And we carried on. With every step, my body ached more, and the sun beat down harder. But then, gradually, something amazing happened. I realized that despite my discomfort, I was pushing on, keeping up with my husband, and feeling more and more capable by the minute. The landscape changed again and we began winding in between tall cliffs and more alpine meadows. Patches of snow appeared sporadically in the shadowy  places. The heat became more bearable and I didn’t mind the burning in my shoulders and hips so much. I realized that my body was very capable of doing this. I had only to push through my mental barriers to release the adventurer strength within me. I was backpacking! I breathed in the fresh, mountain air and looked around me as I walked, drinking in the beauty of the backcountry – so remote and so unlike any place I had ever been.

Finally, we wound down the side of a cliff, came around a corner, and there it was: our destination. A beautiful valley lay before us, and on the opposite side, a grassy mountainside rose up into a bright blue sky. My husband and I smiled at each other. We trekked across the valley and up the other mountainside, where we found a relatively flat bank with a killer view. We set up camp, built our own water filtration system out of t-shirts, gravel, grass, and some charcoal that my husband had grabbed from the burned out forest we passed through earlier. The water that we filtered was the cleanest tasting water I had ever had the pleasure of guzzling.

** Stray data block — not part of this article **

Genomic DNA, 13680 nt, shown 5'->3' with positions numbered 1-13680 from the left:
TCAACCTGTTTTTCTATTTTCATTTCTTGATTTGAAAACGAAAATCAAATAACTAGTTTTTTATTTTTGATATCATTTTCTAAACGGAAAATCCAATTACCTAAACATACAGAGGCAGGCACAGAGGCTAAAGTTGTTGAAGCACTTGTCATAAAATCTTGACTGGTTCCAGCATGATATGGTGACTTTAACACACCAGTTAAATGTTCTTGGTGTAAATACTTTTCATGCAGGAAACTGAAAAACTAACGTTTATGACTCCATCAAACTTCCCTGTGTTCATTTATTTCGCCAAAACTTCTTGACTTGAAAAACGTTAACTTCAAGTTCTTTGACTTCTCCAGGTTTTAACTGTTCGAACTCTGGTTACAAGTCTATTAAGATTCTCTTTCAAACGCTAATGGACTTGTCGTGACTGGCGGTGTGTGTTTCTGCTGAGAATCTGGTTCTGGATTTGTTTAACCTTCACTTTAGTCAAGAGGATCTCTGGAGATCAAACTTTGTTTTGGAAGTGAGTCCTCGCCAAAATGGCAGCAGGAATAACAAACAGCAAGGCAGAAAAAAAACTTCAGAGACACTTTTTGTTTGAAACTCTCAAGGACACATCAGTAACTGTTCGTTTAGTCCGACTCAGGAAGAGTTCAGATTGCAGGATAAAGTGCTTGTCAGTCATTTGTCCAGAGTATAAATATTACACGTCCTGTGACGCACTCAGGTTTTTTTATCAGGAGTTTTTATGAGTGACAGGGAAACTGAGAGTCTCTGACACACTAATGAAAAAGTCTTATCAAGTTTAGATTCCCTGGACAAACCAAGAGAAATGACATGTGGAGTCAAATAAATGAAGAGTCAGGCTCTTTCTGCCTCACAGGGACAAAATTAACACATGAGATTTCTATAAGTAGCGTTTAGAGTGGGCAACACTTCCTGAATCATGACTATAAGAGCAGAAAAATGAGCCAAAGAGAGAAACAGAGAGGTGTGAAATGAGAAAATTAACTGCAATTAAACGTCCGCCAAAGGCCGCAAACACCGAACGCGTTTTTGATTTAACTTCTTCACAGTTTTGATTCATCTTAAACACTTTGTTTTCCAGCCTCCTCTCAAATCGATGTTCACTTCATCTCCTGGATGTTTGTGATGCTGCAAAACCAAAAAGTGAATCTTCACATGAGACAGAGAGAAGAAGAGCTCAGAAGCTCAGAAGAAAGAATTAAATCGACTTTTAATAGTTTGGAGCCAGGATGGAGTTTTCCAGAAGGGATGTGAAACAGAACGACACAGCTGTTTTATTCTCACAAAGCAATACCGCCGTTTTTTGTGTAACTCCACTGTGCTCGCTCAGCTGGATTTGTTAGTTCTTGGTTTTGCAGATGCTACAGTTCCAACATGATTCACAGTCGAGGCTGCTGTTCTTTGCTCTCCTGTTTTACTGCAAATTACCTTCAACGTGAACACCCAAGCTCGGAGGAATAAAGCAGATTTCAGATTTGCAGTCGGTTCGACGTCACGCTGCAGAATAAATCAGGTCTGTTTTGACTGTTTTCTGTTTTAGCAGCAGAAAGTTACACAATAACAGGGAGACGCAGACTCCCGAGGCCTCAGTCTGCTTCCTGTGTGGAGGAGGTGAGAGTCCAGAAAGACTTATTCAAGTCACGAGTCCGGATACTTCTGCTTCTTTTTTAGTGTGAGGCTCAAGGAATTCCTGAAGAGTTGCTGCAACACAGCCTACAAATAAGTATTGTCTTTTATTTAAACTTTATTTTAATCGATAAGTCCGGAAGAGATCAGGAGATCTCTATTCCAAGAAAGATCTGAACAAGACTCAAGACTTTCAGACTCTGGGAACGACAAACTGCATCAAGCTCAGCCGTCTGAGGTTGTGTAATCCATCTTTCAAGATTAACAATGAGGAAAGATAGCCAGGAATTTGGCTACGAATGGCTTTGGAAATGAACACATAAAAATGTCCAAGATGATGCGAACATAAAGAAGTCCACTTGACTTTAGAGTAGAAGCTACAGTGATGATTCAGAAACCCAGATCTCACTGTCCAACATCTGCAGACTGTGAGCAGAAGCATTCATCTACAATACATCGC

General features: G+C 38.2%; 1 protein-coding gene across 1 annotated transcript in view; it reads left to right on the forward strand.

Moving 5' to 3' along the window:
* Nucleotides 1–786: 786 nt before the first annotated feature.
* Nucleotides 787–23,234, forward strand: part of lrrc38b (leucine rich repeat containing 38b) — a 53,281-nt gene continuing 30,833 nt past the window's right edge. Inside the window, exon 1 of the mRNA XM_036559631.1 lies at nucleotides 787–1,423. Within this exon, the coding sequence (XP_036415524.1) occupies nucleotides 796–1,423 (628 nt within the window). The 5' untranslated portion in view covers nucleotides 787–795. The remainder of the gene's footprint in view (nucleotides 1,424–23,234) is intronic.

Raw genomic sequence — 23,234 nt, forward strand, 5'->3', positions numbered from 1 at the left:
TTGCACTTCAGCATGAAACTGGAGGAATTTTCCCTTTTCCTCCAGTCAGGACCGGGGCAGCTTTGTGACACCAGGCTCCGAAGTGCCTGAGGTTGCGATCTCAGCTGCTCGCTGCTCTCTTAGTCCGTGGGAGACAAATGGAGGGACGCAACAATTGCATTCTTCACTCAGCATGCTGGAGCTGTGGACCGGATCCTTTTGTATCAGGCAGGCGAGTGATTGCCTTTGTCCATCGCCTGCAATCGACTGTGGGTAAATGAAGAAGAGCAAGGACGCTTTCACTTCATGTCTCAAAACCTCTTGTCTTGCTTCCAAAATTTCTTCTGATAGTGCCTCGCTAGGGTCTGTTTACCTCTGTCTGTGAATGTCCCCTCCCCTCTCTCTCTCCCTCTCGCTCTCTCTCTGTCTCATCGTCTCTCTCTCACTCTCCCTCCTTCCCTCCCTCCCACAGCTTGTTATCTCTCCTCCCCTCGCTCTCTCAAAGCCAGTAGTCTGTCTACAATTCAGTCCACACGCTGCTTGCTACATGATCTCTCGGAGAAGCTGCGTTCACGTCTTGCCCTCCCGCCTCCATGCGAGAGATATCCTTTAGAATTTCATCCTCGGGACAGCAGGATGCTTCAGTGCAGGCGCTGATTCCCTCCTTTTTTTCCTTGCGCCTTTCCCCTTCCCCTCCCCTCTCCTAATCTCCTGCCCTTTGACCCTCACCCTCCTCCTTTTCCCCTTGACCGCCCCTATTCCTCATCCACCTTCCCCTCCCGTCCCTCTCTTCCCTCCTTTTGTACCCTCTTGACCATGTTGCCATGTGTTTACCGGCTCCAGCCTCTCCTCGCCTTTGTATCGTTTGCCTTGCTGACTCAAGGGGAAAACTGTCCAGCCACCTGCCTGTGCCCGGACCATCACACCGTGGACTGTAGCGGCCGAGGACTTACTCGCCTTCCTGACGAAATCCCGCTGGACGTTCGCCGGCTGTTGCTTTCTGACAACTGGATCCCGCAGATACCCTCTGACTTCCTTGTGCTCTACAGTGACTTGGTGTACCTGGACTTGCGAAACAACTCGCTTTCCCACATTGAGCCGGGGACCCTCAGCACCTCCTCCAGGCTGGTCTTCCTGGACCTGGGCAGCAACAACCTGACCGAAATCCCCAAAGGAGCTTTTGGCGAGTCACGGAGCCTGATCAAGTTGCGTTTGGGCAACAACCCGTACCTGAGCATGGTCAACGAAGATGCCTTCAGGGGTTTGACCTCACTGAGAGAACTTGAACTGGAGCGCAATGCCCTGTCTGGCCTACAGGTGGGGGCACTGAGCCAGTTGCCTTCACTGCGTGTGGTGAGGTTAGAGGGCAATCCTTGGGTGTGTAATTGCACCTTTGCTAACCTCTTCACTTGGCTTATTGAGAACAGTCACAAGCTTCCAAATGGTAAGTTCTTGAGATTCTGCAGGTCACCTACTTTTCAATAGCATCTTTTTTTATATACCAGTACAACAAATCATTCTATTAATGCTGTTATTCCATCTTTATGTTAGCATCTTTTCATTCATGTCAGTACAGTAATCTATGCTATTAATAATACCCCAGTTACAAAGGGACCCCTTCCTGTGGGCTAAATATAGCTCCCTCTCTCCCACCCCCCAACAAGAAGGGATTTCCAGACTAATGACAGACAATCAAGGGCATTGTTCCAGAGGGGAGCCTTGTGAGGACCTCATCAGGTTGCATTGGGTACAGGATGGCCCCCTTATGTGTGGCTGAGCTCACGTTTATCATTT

That night we sat on the mountainside and watched the sunset together. The last blazing light of the day lit the wildflowers around us on fire so that they glowed in a supernatural way. It was so quiet. So still. The air was so crisp. The sun finally slipped behind a distant peak. It was a brand new world that I was in. In that moment, the backcountry welcomed me with open arms as one of it’s own. I fell in love on that mountainside, both with my husband all over again for believing in the strength that I had inside of me, even when I didn’t, and with the backcountry and all it stood for and all it had to offer. The wild places wove their way into my soul and I’ve never looked back.